|I refuse to believe that any sportsman wants to spend the majority of his precious hunting time looking for his runaway dog who just vanished over the hill; or, watching his retriever chase a fly-away through the marsh. In fact, I just know there’s no hunter alive who wants to spend the day having to deal with a disobedient dog when he could be shooting and having a productive day in the field. In the “old days,” as a young man, I experienced the woes of an out-of-control dog and vowed that I’d never tolerate that once I learned how to train dogs.
There’s nothing more rewarding than spending time with a dog who understands that he’s part of a team; with a dog sitting quietly at your side as the birds come in, the excitement builds without the worry of the wrong kind of excitement arising. The companionship between dog and man, both out to achieve a common goal — getting game for the table — is irreplaceable. These days, that’s my usual experience, and I appreciate it greatly.
So, how do you end up with the team-playing dog? The one who looks to you for direction and can almost read your thoughts? It’s not really that difficult. All it takes is the building of good habits, because dogs are creatures of habit. Habits are built through repetition. Of course, bad habits, as well as good habits, are ingrained through repetition. If you start a pup out with the amount of discipline his young mind can tolerate — in tiny doses — he will begin to see that good behavior is rewarded.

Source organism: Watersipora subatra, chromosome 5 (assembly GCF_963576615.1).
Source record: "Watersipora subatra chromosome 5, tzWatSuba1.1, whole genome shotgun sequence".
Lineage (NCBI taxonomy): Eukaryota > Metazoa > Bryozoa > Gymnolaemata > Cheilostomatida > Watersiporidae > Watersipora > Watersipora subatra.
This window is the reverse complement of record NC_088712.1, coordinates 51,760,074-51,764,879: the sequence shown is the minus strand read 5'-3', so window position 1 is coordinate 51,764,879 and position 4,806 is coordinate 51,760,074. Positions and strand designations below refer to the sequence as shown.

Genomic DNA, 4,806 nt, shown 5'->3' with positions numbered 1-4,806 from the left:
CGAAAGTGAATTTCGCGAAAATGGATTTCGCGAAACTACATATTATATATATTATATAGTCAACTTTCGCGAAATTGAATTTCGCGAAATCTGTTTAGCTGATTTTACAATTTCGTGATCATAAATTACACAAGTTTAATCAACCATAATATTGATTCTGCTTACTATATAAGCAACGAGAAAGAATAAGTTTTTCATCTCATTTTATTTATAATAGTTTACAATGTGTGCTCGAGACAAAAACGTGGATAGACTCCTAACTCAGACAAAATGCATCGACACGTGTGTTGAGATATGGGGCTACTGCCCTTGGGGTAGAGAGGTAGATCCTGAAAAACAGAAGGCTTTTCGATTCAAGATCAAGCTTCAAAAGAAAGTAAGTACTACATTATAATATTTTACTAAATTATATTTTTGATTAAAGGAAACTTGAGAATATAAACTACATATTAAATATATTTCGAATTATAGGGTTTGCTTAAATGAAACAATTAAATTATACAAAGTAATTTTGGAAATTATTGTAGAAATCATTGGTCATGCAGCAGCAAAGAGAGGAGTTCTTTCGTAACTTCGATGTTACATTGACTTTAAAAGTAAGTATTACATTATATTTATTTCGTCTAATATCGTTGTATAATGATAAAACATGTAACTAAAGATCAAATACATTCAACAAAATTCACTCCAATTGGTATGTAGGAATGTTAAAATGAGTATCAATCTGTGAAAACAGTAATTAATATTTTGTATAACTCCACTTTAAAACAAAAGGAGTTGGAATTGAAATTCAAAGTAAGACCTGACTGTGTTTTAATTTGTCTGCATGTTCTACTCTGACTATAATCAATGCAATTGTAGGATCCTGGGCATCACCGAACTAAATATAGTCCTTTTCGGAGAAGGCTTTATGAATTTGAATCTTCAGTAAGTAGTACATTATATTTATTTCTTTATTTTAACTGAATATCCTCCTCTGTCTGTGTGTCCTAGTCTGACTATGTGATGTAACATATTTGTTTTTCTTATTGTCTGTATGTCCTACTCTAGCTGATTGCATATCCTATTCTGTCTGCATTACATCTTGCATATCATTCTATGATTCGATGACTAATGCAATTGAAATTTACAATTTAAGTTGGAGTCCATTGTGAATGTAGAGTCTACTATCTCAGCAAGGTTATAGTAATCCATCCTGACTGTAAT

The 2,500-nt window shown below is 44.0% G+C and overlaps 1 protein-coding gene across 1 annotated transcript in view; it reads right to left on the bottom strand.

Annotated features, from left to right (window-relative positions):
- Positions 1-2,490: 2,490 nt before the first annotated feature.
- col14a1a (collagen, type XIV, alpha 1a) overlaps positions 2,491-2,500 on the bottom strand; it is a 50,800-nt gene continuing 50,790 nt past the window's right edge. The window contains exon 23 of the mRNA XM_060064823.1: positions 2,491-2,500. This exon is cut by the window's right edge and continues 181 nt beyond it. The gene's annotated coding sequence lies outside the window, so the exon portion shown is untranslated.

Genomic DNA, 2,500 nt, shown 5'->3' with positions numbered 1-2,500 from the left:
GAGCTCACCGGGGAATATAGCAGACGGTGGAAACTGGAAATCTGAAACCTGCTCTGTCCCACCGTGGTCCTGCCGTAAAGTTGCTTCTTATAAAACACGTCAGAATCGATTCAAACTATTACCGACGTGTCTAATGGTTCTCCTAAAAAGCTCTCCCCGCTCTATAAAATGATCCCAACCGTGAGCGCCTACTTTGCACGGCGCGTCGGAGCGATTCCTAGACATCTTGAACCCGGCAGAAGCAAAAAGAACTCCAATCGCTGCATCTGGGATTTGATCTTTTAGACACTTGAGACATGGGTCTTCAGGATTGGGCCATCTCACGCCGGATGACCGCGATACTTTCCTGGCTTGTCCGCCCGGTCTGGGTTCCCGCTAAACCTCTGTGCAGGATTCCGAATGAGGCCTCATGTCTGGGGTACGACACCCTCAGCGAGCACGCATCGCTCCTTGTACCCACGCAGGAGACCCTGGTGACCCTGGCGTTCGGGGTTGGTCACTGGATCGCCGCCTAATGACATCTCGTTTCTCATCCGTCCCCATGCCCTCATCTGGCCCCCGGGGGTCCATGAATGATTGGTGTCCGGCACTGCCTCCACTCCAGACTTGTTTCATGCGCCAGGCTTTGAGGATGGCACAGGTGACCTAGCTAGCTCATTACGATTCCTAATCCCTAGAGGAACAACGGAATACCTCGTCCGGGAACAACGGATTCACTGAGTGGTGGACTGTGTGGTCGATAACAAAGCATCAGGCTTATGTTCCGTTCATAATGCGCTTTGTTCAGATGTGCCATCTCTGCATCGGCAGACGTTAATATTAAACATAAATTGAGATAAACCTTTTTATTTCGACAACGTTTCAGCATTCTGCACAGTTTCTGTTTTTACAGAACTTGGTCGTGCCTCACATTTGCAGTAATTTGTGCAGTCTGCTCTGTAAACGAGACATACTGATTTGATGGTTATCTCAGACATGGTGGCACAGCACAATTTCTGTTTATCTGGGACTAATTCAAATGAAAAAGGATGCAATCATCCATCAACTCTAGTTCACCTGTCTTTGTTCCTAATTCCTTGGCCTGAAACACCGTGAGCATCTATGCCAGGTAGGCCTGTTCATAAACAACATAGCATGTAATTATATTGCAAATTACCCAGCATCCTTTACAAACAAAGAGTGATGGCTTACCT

As you go through his obedience lessons, his respect for you will grow. When you get to the force fetch process, he will already be conditioned to cooperate with you. Then, it’s only a matter of progressing steadily, step by step. If you’re lucky, the progress will be smooth. If your dog is like most dogs, there will be bumps in the road. But, as hurdles and problems arise, a reservoir of good behavior should make corrections fairly easy.
You can go online these days and get lots of good advice, but you can also get lost in the maze of differing opinions and advanced techniques. Still, if you take what fits your own situation, and have a dog who has learned good manners, the advice you choose to follow won’t matter all that much. That’s because you’ve never allowed your dog to get off that tried-and-true track of properly progressing training.
The pride of owning, and hunting with, a well-trained dog will not only last a lifetime, but will also elevate your standard as to the kind of dog you will accept as a hunting partner. Your patience and diligence will pay off when you hear the whirring wings of those birds coming in and know your companion dog is right there at your side — a steady and reliable friend.
Have fun training!
Grady Istre can be reached at reiber.com